Chugging Halo 3 “Limited Edition Mountain Dew Game Fuel”

September 22, 2007

I was walking the family dog a few weeks ago when just a block away from us, I saw this guerrilla advertising campaign:  Two stapled posters attached back to back enveloping the midsection of a lamp post.  Each was a mixture of odd fonts and monotone colors.  Great, I thought.  Another down and dirty ad campaign to "reach out to the peeps" and "get down with the hood".  L-A-M-E.

GameFuel1 Then I noticed:  It’s an ad for Halo 3 "Limited Edition Mountain Dew Game Fuel" telling people to go to their local convenience stores to buy a bottle.  Translation:  It’s Microsoft’s own co-marketed ad.  Oops.  Admittedly, I’d never even heard of the stuff.  According to the poster, it came in 16 ounce plastic bottles and special ‘limited edition’ aluminum bottles, all with Bungie designs on them.  Cool.

Well, it turns out the poster was one of about 6 populating the area.  So I walked the 30 feet around the corner to the local 7-11 to see if they had some of it.  They didn’t.  Now I’m a little pissed.  Here they have an ad for this stuff and yet the stupid 7-11 doesn’t even sell the beverage.

I pack the pooch up in the car and we drive to a couple other locations.  No Game Fuel.  To be fair, they apparently sold out at two locations.  Fair enough.  I finally saddled up and went to the largest 7-11 I knew of:  A store next to my old apartment 5 block away.  And sure enough:  Much Game Fuel was to be had there.  I bought 6 bottles.  Might as well give it a solid shot, right?  I drank a bottle as I went home.

SLURP.  Mmm.  This stuff is tasty. 

Seriously.  It’s no wonder that this thing is selling at convenience stores.  It reminds me of a Cherry Slurpee without the ice particles.  Y’know the good tasting stuff at the bottom of a Slurpee or an Icee?  That’s what this stuff taste like – except you get a whole bottle of tongue-reddening goodness.  And yes, all Halo marketing hype aside, I found it eerily compelling to drink.  I kept opening up the bottle again to take "one last swig".  It’s been a long time since I drank a sugar-ed up carbonated soda so this had the predictable result of getting me so amped and wired up, I buzzed through the day at Warp factor 5… gotta remember this stuff the next time I need to be productive.  Then I looked at the ingredients.

One bottle:  72g Sugar.

HOLY SH-T.  Are you f-ing kidding me?  72g of sugar?  Whaddyamean 72g?  As in 72 ACTUAL GRAMS?  Being that I’m supposed to be on a diet of sorts for what is hopefully a temporary medical condition, I don’t consume much more than 50g total of any kind of carb in a single day, much less 72g of raw sugar from a single bottle.  Jesus mother of mercy – 72g is like the sugar bomb you drop on your 6 year old nephew when the cable is out and you want to see some live action entertainment.

To put this into perspective, a single serving package of Oreo cookies (Mmm.  Oreo cookies.  These are some of the magical snacks that keep the Microsoft contigent wired throughout the day.  Ironically though – we get all-you-can-drink beverages but no Game Fuel in the company cooler.  Sad.) with 6 cookies in it has 22g of carb loaded sugar.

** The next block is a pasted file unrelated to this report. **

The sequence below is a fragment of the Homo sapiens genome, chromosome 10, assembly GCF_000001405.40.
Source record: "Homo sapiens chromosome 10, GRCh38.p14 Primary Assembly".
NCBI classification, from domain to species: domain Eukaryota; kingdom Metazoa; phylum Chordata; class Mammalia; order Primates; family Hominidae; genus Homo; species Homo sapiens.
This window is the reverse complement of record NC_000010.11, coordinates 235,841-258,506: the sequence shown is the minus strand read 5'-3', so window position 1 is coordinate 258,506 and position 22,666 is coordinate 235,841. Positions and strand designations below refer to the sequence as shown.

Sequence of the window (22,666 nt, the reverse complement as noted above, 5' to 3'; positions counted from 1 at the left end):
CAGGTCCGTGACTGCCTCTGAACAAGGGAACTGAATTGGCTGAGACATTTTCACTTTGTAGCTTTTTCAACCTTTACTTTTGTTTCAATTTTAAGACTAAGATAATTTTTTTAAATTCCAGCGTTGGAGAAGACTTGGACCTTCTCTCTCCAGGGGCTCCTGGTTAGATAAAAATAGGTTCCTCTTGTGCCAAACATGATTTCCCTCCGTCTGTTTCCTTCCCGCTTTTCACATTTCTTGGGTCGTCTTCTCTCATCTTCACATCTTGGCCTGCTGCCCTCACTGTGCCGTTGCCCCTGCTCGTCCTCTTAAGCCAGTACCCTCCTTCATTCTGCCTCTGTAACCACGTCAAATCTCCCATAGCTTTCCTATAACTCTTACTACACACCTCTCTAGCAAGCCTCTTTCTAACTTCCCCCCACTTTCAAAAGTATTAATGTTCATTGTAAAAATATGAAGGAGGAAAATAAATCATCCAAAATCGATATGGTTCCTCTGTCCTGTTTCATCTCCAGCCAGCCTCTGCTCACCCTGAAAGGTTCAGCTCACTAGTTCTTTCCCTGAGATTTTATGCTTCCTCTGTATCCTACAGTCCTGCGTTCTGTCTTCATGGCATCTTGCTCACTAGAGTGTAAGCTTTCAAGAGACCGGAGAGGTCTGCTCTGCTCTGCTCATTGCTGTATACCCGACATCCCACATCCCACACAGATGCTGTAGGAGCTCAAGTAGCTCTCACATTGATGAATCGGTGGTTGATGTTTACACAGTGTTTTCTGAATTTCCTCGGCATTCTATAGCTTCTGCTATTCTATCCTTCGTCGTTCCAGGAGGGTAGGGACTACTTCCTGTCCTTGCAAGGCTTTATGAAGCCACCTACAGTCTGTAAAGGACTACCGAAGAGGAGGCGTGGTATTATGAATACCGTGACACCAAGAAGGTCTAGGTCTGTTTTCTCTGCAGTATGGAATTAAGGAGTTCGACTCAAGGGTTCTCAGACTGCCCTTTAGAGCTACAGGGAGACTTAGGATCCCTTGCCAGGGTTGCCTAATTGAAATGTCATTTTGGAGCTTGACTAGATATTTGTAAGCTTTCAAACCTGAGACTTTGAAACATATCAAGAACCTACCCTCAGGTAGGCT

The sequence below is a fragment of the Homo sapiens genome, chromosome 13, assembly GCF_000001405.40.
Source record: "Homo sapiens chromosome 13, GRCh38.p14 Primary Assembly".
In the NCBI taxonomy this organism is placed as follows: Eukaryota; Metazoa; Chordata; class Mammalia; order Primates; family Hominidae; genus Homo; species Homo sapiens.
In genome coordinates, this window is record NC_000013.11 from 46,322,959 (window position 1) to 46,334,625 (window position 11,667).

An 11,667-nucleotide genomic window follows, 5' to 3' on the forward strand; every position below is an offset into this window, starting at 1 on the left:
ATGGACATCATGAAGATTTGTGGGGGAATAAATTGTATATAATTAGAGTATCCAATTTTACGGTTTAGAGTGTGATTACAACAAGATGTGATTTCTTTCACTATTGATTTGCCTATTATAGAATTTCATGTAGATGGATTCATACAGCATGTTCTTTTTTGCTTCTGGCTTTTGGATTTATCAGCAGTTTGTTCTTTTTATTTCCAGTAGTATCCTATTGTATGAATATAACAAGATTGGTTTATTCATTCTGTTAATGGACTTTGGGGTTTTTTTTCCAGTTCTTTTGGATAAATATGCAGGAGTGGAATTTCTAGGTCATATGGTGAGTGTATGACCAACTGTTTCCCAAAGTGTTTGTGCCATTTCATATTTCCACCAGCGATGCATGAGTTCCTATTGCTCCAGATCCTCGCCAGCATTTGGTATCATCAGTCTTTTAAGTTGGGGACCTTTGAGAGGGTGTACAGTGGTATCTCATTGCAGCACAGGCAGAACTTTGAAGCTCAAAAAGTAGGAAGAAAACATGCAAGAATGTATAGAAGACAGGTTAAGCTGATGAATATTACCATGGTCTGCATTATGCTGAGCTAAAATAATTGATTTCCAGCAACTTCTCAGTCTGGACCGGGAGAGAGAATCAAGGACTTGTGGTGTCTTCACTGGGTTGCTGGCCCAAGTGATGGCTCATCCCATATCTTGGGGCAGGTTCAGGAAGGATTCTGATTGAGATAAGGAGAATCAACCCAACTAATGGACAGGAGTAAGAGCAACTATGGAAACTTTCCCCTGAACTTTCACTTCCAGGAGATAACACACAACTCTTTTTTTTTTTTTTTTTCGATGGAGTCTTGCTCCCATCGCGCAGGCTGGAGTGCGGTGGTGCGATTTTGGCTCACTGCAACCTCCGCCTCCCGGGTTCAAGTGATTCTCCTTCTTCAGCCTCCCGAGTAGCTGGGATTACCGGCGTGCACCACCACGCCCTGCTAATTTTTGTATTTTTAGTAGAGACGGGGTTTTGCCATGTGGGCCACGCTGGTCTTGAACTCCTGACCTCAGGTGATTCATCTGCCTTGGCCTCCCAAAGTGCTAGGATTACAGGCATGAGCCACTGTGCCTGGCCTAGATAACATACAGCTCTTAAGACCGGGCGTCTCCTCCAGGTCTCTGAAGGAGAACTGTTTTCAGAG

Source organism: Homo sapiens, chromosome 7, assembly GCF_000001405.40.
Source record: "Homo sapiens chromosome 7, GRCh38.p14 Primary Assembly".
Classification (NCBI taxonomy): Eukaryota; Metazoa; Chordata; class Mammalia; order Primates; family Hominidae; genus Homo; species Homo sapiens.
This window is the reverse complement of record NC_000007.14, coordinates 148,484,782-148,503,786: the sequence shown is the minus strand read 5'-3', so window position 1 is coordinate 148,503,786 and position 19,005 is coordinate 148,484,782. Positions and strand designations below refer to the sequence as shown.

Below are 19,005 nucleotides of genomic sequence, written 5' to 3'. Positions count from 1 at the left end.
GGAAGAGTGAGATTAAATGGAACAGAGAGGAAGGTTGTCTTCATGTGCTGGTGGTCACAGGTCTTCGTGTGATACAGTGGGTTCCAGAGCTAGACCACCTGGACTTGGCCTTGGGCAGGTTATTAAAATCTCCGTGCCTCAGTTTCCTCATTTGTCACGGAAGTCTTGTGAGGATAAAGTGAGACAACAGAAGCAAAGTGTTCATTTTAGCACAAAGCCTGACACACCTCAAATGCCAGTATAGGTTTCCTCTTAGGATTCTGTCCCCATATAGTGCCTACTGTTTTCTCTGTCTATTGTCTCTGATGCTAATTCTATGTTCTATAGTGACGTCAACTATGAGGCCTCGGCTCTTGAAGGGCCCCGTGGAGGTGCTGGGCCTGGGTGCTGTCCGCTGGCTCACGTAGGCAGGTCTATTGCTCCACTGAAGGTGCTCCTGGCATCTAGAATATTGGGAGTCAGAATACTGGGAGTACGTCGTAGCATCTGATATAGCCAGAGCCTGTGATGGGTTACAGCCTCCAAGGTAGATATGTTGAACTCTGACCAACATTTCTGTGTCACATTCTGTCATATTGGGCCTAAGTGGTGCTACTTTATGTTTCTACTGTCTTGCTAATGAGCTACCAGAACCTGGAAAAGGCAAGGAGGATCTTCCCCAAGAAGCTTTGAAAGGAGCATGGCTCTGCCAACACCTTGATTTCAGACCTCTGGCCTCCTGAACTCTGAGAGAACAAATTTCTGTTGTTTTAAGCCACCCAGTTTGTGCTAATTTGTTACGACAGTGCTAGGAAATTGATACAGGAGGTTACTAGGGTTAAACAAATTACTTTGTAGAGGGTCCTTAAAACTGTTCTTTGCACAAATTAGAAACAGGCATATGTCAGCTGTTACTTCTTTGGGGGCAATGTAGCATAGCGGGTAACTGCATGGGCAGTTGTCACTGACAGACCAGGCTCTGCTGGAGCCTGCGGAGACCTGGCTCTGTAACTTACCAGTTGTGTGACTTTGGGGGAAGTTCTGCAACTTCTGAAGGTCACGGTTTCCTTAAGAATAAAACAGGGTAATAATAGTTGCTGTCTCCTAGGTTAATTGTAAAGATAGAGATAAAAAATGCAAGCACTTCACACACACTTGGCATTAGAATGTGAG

Doing the math… carrying the ‘one’… That means that you could eat 21 Oreos and still not get the same quantity of sugar as in a single bottle of Game Fuel.

I found myself looking at the bottle going:  How do you liquify that much frickin’ sugar into a single bottle of liquid?  Not only is this stuff space-age colored and Halo3-packaged but it’s got a carb count that’s ‘out-of-this-world’!  (I’m sorry.  That’s awful.  I apologize.  It won’t happen again.  At least until the next post.)

Now if you’ll permit me, I’m going to the refrigerator to go get some hype juice.  Only 2 1/2 days left until Halo 3 and with the UCLA vs Washington football game going on today, I need to get a caffeine/sugar buzz on that’s gonna sustain me for the next 72 hours.

I Heart Xbox Live Marketplace (or “Cyberball 2072 rocks”)

September 12, 2007

Back during my sophomore year at UCLA, I spent my time between classes in one of 3 places:

  • Chomping away at snacks and edibles from the ‘coop’ (a local on campus eatery)
  • Flirting with this one girl that was always in my Engineering courses
  • Playing Cyberball 2072

image Cyberball 2072 was the most awesome quarter eater ever created.  Entire tournaments were created on campus and between colleges.  UCLA vs UC Irvine vs USC vs Long Beach State vs UC Riverside vs Cal State Northridge vs… you get the picture.  Top prizes were $500 for the people that won tournaments.

I won several tournaments and although, I was easily the best player in the arcade most of the time, I will admit that I was NOT the best at UCLA.  There was always this one guy that was better – a guy named Justin whom I’d beaten maaaaaybe twice in my whole life.  He was pretty much <sigh> better than me at every video game in the arcade.  (except for Sega Afterburner)

In any case, Cyberball was so much fun for me, it was like a dream.  Being only 5’3", I was never going to be play football, even though I knew the entire UCLA Football team roster up and down, and had a fifth of the playbook memorized by heart.  I played every day for at least an hour or two.

image Later in the late 90’s, after I’d had some success in my career, I actually bought a full upright Cyberball 2072 video game cabinet for $1000.  It sat at Microsoft in the kitchen area for over 4 years before one of the monitors fried.   I eventually sold it for $100 to a kid who refurbished video games.  He still has it to this day from what I understand.

What does Xbox Live Marketplace have to do with this?  Well, the released Cyberball 2072 on Xbox 360.  That’s right.  The real game.  It’s IDENTICAL to the original.  Trust me – I know every one of the 250 plays like the back of my hand and I can recognize the opposing teams play just by glancing at the formation and the movement of the backfield.